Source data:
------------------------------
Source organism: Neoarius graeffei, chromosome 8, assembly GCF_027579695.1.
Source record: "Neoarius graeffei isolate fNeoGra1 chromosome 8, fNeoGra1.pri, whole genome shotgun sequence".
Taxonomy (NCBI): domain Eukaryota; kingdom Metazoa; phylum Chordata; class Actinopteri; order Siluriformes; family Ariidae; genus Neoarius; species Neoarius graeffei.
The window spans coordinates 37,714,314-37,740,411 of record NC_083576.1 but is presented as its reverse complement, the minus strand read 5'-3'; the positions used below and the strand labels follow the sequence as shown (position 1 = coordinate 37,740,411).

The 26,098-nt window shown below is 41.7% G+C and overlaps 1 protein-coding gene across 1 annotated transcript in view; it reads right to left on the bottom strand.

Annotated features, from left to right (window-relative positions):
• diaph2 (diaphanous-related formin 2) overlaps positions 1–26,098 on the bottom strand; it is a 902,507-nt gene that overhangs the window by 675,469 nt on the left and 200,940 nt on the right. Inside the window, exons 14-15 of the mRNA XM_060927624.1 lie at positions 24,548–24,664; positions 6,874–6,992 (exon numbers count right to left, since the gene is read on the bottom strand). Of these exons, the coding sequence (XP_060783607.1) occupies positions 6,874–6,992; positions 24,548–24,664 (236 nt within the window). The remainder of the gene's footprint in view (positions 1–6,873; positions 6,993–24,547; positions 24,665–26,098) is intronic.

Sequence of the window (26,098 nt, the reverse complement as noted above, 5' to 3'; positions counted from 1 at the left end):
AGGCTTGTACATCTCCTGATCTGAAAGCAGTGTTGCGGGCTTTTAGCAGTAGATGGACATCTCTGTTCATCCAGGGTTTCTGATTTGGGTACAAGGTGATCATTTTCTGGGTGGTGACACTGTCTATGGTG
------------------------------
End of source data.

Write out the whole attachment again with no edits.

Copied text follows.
Source organism: Neoarius graeffei, chromosome 8, assembly GCF_027579695.1.
Source record: "Neoarius graeffei isolate fNeoGra1 chromosome 8, fNeoGra1.pri, whole genome shotgun sequence".
Taxonomy (NCBI): domain Eukaryota; kingdom Metazoa; phylum Chordata; class Actinopteri; order Siluriformes; family Ariidae; genus Neoarius; species Neoarius graeffei.
The window spans coordinates 37,714,314-37,740,411 of record NC_083576.1 but is presented as its reverse complement, the minus strand read 5'-3'; the positions used below and the strand labels follow the sequence as shown (position 1 = coordinate 37,740,411).

The 26,098-nt window shown below is 41.7% G+C and overlaps 1 protein-coding gene across 1 annotated transcript in view; it reads right to left on the bottom strand.

Annotated features, from left to right (window-relative positions):
• diaph2 (diaphanous-related formin 2) overlaps positions 1–26,098 on the bottom strand; it is a 902,507-nt gene that overhangs the window by 675,469 nt on the left and 200,940 nt on the right. Inside the window, exons 14-15 of the mRNA XM_060927624.1 lie at positions 24,548–24,664; positions 6,874–6,992 (exon numbers count right to left, since the gene is read on the bottom strand). Of these exons, the coding sequence (XP_060783607.1) occupies positions 6,874–6,992; positions 24,548–24,664 (236 nt within the window). The remainder of the gene's footprint in view (positions 1–6,873; positions 6,993–24,547; positions 24,665–26,098) is intronic.

Sequence of the window (26,098 nt, the reverse complement as noted above, 5' to 3'; positions counted from 1 at the left end):
AGGCTTGTACATCTCCTGATCTGAAAGCAGTGTTGCGGGCTTTTAGCAGTAGATGGACATCTCTGTTCATCCAGGGTTTCTGATTTGGGTACAAGGTGATCATTTTCTGGGTGGTGACACTGTCTATGGTG